"Keep it in Your holster, F1!". That would be proper claim to say to the entire Circus by Andreas Seidl and Paul Hembery: let's take a breath and reflect.
Reflect about taking care of the paddock personnel, about taking care of the public opinion, about conceiving a different concept of F1 coping with the new arising challenges. Some fractions of time before a sudden 'Lights out!'.
What I think is an important point is the public acceptance of events happening again
told Seidl to Autosport.
And, [that the tests] are available to people that actually need it, and that we are not the ones burning these tests or these materials, just for going back racing
A strong point of view when backing a company that without racing loses its DNA and a lot of their income.
As always, the most important thing is to protect our people. Definitely we can't go back to racing until we definitely know that our people are safe. And I think also, you need to see what the promoters are deciding because, especially with the changes of dates also for a lot of races, the promoters need to be up for it and it needs to make sense from the commercial point of view also for the promoters for F1
And Liberty Media is right in the middle of Paul Hembery's post on Facebook.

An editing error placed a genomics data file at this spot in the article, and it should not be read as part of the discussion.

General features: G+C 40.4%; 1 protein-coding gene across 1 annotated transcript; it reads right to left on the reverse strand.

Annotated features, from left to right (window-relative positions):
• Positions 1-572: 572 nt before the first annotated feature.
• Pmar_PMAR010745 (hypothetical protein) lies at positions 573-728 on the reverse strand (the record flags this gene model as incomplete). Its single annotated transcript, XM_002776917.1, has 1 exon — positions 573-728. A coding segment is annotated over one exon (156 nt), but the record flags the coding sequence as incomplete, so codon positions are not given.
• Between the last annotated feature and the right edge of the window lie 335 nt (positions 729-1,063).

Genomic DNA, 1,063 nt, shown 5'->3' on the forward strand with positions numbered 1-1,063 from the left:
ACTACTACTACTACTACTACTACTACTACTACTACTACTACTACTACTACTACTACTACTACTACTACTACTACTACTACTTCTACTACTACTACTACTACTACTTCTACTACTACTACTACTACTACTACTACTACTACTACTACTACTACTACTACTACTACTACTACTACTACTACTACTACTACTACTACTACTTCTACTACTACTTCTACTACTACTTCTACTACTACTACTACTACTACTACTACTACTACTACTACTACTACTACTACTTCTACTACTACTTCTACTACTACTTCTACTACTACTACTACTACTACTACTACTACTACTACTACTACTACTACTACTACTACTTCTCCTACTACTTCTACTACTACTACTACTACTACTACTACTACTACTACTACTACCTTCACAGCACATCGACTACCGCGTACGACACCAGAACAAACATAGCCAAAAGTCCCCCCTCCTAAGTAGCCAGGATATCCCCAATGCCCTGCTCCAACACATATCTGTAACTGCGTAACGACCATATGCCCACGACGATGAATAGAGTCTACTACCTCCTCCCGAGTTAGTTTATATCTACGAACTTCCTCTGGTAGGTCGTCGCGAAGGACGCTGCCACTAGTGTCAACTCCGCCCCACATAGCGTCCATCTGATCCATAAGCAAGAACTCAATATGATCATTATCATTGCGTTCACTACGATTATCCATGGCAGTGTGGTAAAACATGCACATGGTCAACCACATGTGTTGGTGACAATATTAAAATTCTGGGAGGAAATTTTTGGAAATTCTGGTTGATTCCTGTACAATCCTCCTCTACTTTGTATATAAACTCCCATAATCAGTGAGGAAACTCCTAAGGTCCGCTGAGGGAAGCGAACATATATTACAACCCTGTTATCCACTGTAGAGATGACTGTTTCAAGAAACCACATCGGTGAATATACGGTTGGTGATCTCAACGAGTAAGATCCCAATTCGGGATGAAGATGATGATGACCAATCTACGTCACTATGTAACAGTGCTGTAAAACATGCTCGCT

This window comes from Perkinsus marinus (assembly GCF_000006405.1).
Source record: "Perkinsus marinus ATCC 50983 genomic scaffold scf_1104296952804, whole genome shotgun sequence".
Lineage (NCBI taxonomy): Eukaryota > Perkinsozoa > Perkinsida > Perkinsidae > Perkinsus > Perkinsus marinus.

When the world is in lockdown, and no-one is able to understand or predict the next months, F1 announces it will try and start the season in July. Whilst the financial challenges are enormous for the sport, and the viability of teams, promoters and the rights holder itself a big question, today [edit Monday 27 April] was not the time to announce anything but the cancellation of the F1 season
attacks the Briton, alledging doubts over the feasibility of the entire season:
It is clear from almost all governments that the exit policy will be based around the introduction of a suitable vaccine. We are a long way from general availability of that. Maybe F1 knows that there is almost no hope of this calendar actually happening
In the last lines, Hembery tries to see some light at the end of the tunnel; the sport needs to change its core nature if it wants to survive:
But from crisis can come some good, and much opportunity. The possibility to build a more compelling and financially sustainable sport that provides greater spectator interest and places the drivers at the forefront. It’s going to need some 'big bollocks' and vision to do it though. It won’t be easy, far from pretty, but it needs confronting now in an honest and transparent manner
Some regrets to see 'Mr E' still in command?